Part of our tour of the castle included a view out of the first window ever known to have been the location of a defenestration (a punishment much favoured by the Russian government in recent years). Here two royal governors and a scribe were thrown from the window during the Uprising of the Bohemian Estates against the Hapsburgs in 1618. All three survived – unlike most targets of modern defenestration initiatives. Their survival was later deemed to have been a miracle.
The Golden Lane
After we had toured the cathedral, we made our way to the Golden Lane, a fascinating alleyway still within the castle walls with access to dozens of small dwellings. Built in the 16th century, the row-housing-type arrangement is “now the last remainder of the small-scale architecture of Prague Castle. [The homes] were inhabited by defenders of the Castle, servants or for example goldsmiths and the Castle marksmen. The tiny houses were occupied until World War II, but already during the period of the First Republic, care was taken to ensure that the picturesque character of the Lane was not changed in the course of modifications. From 1916 to 1917 house No. 22 was inhabited by the writer Franz Kafka.” (!!)
Several of the dwellings are open to the public, and are either furnished to look the way they might have been when occupied, or serve as locations for relevant displays – from the artifacts of a torture chamber to the collection of amateur film historian, Josef Kazda, who saved thousands of films and documentaries from the Nazis during World War II. .
After walking back down the hill to the river, across Charles Bridge, and back to our hotel, we were almost too tired to go out again. But for reasons I can no longer recall, I had procured tickets to a Baroque concert at the Klementinum Mirror Chapel which was only a few blocks from our hotel. We managed to get there without getting lost!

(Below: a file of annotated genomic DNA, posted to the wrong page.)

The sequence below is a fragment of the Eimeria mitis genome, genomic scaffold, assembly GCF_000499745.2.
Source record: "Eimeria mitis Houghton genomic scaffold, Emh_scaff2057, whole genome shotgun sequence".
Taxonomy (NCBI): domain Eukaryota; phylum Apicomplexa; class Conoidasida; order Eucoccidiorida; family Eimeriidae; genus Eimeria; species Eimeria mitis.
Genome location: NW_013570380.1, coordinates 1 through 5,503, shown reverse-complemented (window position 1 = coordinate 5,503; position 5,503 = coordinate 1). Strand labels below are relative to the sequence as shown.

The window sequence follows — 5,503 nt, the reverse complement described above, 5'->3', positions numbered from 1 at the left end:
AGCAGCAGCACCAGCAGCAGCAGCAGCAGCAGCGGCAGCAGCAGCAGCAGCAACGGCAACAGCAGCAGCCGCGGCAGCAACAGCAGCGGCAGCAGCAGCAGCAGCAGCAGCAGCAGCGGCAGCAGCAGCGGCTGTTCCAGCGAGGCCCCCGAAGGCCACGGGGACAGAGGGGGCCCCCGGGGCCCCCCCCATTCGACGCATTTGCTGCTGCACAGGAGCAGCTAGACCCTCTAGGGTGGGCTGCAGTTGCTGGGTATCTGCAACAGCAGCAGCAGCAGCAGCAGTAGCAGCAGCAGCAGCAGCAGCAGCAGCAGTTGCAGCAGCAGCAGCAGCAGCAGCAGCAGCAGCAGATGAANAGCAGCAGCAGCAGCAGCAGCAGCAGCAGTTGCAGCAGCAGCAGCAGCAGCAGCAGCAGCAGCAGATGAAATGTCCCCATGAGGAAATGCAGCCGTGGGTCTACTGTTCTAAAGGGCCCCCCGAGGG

The “Four Seasons” concert we attended included works by Charpentier, Pachelbel, Verdi, Dvorak, Smetana, J.S. Bach, Beethoven, Mozart and Vivaldi, and it featured members of the Royal Czech Orchestra as well as Marie Fajtová (soprano from the National Theatre), Robert Hugo (titular organist for the St. Salvator Church), and Viktor Mazaček (violin soloist from the Czech Philharmonic). The program and artistic lineup were as magnificent as they sound. And the “high baroque” setting was an extraordinary backdrop.
The Royal Czech Orchestra was established during the reign of Leopold I, King of Bohemia and Holy Roman Emperor, and was reestablished after the Velvet Revolution of 1989. The chapel itself, its website tells us, “was built in 1725 most likely by František Maxmilián Kaňka. The impressive installations of Baroque mirrors on the ceiling make the chapel unparalleled worldwide. Together with gilded stuccos of Bernardo Spinetti, marble panelling and ceiling frescoes by Jan Hiebl, these mirrors create great artistic value of the interior.”
To sit and listen to that magnificent chamber music in that magnificent chamber was an unparalleled experience, and I was beyond grateful for whatever impulse had led me to buy tickets.
The concert began at 6 and was over by 7, which gave us time to enjoy another dinner under the stars on the plaza near our hotel, thereby perfectly closing out our final night in Prague.
I’d be happy to go back anytime.
I will leave you with two very brief samples of the glorious music we were privileged to hear that evening.